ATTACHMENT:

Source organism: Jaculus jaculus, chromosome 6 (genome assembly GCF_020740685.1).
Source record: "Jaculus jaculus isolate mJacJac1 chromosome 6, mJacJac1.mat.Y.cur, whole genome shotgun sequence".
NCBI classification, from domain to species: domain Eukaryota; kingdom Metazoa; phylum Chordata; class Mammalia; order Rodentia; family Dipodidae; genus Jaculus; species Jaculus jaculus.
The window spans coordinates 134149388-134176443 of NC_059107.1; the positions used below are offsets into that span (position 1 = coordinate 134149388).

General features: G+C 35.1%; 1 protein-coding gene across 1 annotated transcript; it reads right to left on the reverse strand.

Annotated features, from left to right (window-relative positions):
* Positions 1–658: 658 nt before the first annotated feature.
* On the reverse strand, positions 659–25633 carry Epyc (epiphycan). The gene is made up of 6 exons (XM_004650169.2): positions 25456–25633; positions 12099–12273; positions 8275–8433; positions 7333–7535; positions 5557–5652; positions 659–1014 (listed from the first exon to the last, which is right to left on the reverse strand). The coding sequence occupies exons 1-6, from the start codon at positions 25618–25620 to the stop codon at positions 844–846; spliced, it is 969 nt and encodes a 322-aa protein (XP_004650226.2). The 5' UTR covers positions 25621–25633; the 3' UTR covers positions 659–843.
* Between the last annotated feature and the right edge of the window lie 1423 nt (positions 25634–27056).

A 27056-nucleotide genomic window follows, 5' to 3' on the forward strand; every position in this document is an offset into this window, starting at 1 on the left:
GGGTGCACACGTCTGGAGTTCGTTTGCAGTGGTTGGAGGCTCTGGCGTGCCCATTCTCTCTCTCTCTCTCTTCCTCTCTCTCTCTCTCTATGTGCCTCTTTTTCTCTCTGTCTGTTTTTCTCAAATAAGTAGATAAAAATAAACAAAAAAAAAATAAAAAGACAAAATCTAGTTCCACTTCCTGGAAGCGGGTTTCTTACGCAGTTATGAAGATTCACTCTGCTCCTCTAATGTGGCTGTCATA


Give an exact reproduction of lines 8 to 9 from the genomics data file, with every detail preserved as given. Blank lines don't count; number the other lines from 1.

* On the reverse strand, positions 659–25633 carry Epyc (epiphycan). The gene is made up of 6 exons (XM_004650169.2): positions 25456–25633; positions 12099–12273; positions 8275–8433; positions 7333–7535; positions 5557–5652; positions 659–1014 (listed from the first exon to the last, which is right to left on the reverse strand). The coding sequence occupies exons 1-6, from the start codon at positions 25618–25620 to the stop codon at positions 844–846; spliced, it is 969 nt and encodes a 322-aa protein (XP_004650226.2). The 5' UTR covers positions 25621–25633; the 3' UTR covers positions 659–843.
* Between the last annotated feature and the right edge of the window lie 1423 nt (positions 25634–27056).